In The Autobiography of Gucci Mane, the Atlanta rap star details his numerous stints in DeKalb County Jail and how they bolstered his street cred. When the Bay Area's Mac Dre was locked up for conspiracy to commit robbery in 1992, he recorded an album over the jail phone that became legendary. This past year, Brooklyn rapper 6ix9ine's various legal troubles—including a guilty plea for a child sex crime, and an arrest for firearms—propelled him into the Billboard Hot 100 and brought collaborations with Kanye West and Nicki Minaj.
But the reaction was noticeably different when Oakland rapper Qing Qi (Nikia Durgin) was booked in Nevada County Jail last week for an alleged burglary and high-speed getaway chase from police.
According to police, Qing Qi sped off at 120 miles per hour with her headlights off after officers stopped her on suspicion of burglarizing a CVS in Grass Valley. She nearly got away, but crashed in nearby Auburn, and was caught attempting to hail an Uber back to Oakland. The Union reported that officers found several thousand dollars of hair-care products and makeup in her car.
Qing Qi now faces two felony counts of second-degree burglary, one felony count of evading a peace officer and one misdemeanor count of obstructing a peace officer. Pending sentencing, she could spend up to nine years in jail.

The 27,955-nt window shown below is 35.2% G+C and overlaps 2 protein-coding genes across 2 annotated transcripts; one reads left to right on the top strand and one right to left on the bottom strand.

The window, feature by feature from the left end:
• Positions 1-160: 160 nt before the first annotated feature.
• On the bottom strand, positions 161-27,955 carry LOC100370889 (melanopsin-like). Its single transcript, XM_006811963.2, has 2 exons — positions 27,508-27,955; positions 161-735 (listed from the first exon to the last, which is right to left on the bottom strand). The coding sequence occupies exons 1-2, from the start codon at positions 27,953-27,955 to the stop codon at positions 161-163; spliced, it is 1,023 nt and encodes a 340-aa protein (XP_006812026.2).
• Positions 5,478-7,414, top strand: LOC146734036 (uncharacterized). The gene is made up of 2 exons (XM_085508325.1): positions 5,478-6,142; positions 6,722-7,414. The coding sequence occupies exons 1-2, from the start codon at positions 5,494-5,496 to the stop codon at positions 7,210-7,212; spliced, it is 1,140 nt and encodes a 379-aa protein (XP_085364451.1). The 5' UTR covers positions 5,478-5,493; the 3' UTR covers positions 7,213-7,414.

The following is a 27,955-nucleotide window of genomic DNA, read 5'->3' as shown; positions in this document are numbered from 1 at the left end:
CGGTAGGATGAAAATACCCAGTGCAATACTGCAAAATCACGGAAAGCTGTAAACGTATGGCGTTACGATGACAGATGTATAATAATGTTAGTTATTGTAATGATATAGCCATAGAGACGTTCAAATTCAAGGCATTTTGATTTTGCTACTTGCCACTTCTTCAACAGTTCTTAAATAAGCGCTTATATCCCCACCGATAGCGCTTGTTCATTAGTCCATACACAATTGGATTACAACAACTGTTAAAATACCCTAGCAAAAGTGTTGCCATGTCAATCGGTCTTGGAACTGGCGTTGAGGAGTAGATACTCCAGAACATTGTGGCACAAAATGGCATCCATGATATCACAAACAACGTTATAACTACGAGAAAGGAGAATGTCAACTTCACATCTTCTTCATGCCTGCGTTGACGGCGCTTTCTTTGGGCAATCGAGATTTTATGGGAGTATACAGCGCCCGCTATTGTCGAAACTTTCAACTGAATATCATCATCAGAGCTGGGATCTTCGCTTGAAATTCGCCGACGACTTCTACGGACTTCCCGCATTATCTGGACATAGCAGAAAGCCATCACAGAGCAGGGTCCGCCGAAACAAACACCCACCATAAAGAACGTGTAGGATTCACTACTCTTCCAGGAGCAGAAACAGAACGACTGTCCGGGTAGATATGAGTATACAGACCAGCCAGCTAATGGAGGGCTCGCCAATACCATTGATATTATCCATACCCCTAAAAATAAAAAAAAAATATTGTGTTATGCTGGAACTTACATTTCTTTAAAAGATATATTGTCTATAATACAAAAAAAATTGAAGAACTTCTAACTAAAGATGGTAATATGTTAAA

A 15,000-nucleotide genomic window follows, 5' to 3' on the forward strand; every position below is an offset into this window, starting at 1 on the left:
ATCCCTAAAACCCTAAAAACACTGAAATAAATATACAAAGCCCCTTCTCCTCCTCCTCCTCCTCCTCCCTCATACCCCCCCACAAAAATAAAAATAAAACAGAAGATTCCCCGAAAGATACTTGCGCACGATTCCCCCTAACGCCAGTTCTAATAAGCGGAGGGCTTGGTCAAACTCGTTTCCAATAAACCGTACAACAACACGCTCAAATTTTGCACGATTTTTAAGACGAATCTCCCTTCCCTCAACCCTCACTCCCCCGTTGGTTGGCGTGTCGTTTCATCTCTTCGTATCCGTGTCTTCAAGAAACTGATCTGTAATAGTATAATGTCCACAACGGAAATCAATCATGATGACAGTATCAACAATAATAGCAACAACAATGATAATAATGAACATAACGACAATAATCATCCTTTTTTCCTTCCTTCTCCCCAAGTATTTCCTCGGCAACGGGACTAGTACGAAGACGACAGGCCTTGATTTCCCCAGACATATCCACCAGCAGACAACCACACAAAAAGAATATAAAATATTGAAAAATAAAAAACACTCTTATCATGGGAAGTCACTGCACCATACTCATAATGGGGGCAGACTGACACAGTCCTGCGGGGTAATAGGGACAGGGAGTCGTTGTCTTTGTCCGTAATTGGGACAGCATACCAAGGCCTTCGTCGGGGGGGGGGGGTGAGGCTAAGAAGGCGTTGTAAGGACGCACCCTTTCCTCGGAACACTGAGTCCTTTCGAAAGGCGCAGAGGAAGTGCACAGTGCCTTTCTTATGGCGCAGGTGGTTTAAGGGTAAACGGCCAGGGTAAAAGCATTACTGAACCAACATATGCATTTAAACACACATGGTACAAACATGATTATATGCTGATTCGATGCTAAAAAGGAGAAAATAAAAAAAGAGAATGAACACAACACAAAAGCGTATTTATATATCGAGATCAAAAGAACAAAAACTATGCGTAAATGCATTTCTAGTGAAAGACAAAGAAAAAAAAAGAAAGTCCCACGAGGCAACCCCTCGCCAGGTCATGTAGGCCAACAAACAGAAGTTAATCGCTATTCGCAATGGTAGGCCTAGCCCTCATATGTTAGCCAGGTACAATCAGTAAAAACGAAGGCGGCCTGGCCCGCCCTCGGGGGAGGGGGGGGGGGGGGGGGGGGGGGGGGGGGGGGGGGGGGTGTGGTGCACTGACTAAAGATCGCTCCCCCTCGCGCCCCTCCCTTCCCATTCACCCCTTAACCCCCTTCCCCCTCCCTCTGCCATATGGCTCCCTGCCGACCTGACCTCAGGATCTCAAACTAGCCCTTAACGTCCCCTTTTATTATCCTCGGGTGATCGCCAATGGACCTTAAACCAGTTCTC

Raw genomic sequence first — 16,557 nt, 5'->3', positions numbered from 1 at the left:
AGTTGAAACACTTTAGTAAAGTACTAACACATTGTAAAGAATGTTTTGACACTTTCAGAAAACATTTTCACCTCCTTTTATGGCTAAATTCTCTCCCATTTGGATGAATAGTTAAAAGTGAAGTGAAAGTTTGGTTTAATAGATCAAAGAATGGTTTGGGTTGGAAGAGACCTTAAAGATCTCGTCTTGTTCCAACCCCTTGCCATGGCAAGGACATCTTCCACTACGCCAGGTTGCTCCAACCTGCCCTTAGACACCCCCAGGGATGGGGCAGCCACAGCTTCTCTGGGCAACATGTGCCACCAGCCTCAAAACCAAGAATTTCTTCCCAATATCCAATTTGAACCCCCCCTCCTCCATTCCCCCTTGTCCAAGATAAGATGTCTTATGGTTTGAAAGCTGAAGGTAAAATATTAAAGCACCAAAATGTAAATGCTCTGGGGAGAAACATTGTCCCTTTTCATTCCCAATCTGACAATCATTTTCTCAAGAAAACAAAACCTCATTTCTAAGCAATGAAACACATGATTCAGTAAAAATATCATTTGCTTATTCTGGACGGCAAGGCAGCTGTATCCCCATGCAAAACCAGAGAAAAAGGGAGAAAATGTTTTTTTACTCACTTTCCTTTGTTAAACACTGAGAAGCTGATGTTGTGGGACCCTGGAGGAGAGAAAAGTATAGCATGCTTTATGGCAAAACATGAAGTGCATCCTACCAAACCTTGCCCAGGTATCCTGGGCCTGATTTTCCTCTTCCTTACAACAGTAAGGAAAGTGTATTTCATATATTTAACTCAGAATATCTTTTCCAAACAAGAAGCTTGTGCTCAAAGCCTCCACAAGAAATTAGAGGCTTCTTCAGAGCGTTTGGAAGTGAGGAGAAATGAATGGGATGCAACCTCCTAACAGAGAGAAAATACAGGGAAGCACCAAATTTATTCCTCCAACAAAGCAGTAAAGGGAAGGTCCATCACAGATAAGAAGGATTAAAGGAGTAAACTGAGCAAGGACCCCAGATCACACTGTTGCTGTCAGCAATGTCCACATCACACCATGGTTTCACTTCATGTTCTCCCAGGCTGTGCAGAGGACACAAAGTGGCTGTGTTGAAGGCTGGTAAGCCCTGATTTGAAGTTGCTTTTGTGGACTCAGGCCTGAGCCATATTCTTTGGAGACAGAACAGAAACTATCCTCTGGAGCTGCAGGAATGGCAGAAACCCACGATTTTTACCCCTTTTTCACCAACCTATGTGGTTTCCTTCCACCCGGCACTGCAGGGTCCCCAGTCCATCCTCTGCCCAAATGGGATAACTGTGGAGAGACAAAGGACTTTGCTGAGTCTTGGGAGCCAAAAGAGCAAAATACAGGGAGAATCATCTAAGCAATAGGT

All of which would ordinarily mean, by the rap rulebook, a surge in a rapper's career. Except when Qing Qi's mugshot appeared on the homepage of KRON4 on Nov. 17 and spread through Bay Area social media, the local rap community didn't celebrate her outlaw status. Nor was there the type of sympathy that's usually expressed for male rappers who get caught and put behind bars. Instead, the majority of the comments took jabs at Qing Qi's hair and weight.
Reactions escalated when Sacramento rapper Mozzy, who has over 828,000 Instagram followers (and, ironically, is Qing Qi's labelmate on San Francisco imprint Empire), posted her and her alleged accomplice's mugshots with the caption "Lil petty thievery n thingz" and numerous laugh-cry emojis. (The post has since been deleted.)
Following Mozzy's lead, his followers responded with taunts, many commenting that she deserved arrest after dissing Sacramento during her time as co-host of Thizzler's YouTube talk show, That's My Word. (While debating whether Sacramento is culturally part of the Bay Area, Qing Qi quipped that "Sacramento people are weird," to which her co-host DNas replied, "They're 2005 Oakland," implying that Sacramento is behind the times.)
Mozzy's manager, DavO, told KQED through a publicist that Mozzy was trying to make a point. “He just wanted to show people how things can quickly turn around for you,” he wrote in an email, adding that Mozzy had planned to post Qing Qi's bond, "just to show you that the same people who you put down, that you do not know from a can of paint, can be the same ones that you may need later in life. He deleted [his post] because he didn’t want to humiliate her." (Qing Qi's rap crew, Pu Tang Clan, posted her bond before Mozzy had the opportunity.)